What could I possibly do to help?

A Christian Science perspective.

Listening to the news of “wars and rumours of wars” (Matthew 24:6), hearing about neighborhood and community challenges, and grappling with important national and international questions – it all often causes me to think, “What could I possibly do to help?”

Usually no grand answer occurs to me. No legislative remedy seems possible. And sometimes my own wisdom seems inadequate even for my own problems, let alone those of a family or community or world.

But I am sure there is something special and effective that I can offer, based on my love for my family, my neighbors, my country, and humanity.

I know that a simple, unbiased love, full of humility and sincerity, can mark out a path to follow in any situation. This love is born totally of God; though we express it, we are not its generator or originator.

The Bible tells us as much. It says in simple words which carry so much meaning, “We love him, because he first loved us” (I John 4:19). In other words, we have the ability to love because God is Love, and we express Him. We might compare this spiritual fact to sunlight passing through a window. The glass itself could never generate the sunlight, but, in proportion to the freedom the glass has from impurities or additives, light passes through untouched.

The Bible is full of examples of the way in which God’s love, reflected, can open the door to great things. The story of Ruth immediately comes to thought. Ruth, her sister-in-law, Orpah, and her mother-in-law, Naomi, were each widowed within a short period of time. They needed to do something to support themselves. Naomi urged her daughters-in-law to return to their families, and while Orpah chose to do so, Ruth stayed with Naomi as she journeyed to Bethlehem.

There, Boaz, a distant relative of Naomi’s husband, invited Ruth to glean from his field. He treated her kindly, for he knew what had happened and that she had stayed at Naomi’s side. Soon, Ruth and Boaz married. Their child, Obed, grew up to be grandfather to King David. You might say that Ruth’s love for Naomi – her reflection of God as divine Love – started a chain of great events in which God worked out good for all.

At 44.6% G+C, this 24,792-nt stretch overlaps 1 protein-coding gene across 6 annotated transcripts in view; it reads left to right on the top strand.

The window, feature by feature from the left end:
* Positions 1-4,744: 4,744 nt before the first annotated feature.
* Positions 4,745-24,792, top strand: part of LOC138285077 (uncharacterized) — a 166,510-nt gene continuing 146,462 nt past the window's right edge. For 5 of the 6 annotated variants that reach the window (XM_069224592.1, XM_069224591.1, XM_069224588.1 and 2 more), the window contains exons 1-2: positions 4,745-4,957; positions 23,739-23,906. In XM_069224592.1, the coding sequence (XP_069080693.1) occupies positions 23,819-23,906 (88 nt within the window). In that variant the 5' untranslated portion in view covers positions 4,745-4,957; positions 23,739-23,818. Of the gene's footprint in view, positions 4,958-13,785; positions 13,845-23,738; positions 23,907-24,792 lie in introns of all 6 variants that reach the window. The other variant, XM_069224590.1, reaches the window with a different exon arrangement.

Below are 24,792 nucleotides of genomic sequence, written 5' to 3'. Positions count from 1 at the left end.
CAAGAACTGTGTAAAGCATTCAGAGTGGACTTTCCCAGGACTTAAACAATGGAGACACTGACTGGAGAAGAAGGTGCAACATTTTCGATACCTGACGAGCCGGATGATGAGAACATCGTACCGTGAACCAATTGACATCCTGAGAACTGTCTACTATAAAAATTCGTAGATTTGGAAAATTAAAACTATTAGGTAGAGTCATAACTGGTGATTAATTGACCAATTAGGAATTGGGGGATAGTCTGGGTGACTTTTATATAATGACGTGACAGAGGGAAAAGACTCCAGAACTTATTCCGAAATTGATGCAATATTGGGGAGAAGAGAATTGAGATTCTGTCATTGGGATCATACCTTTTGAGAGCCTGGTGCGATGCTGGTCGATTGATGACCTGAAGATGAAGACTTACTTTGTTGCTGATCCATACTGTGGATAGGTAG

No wonder then, that Mary Baker Eddy, the founder of Christian Science and of The Christian Science Monitor, says of love: “What a word! I am in awe before it. Over what worlds on worlds it hath range and is sovereign!” (“Miscellaneous Writings 1883-1896,” p. 249). Further in the same passage, she depicts love in small yet powerful terms: “the tender, unselfish deed done in secret ... the veiled form stealing on an errand of mercy, out of a side door; ...”

As we ground ourselves on the love of God, we find our starting point – no matter what challenges we face. What’s before us may seem like a maze of interrelated physical, financial, and personal problems. But when we begin with love, a quality of God, we see that all of His abundance is available to us. In a way, starting with love is like hiring a contractor to build our home: he himself doesn’t know every skill needed, but in each case, at every turn, someone working for him does know. This is like the infinite toolbox of God’s being. And love is what unlocks that toolbox.

Whether the questions before us – a loved one, a community, or a world – seem simple or complex, a loving, humble attitude is a wonderful place to start. As individuals, we do not know the whole solution. But we can be sure that God does know and has the right answer for each of His children.

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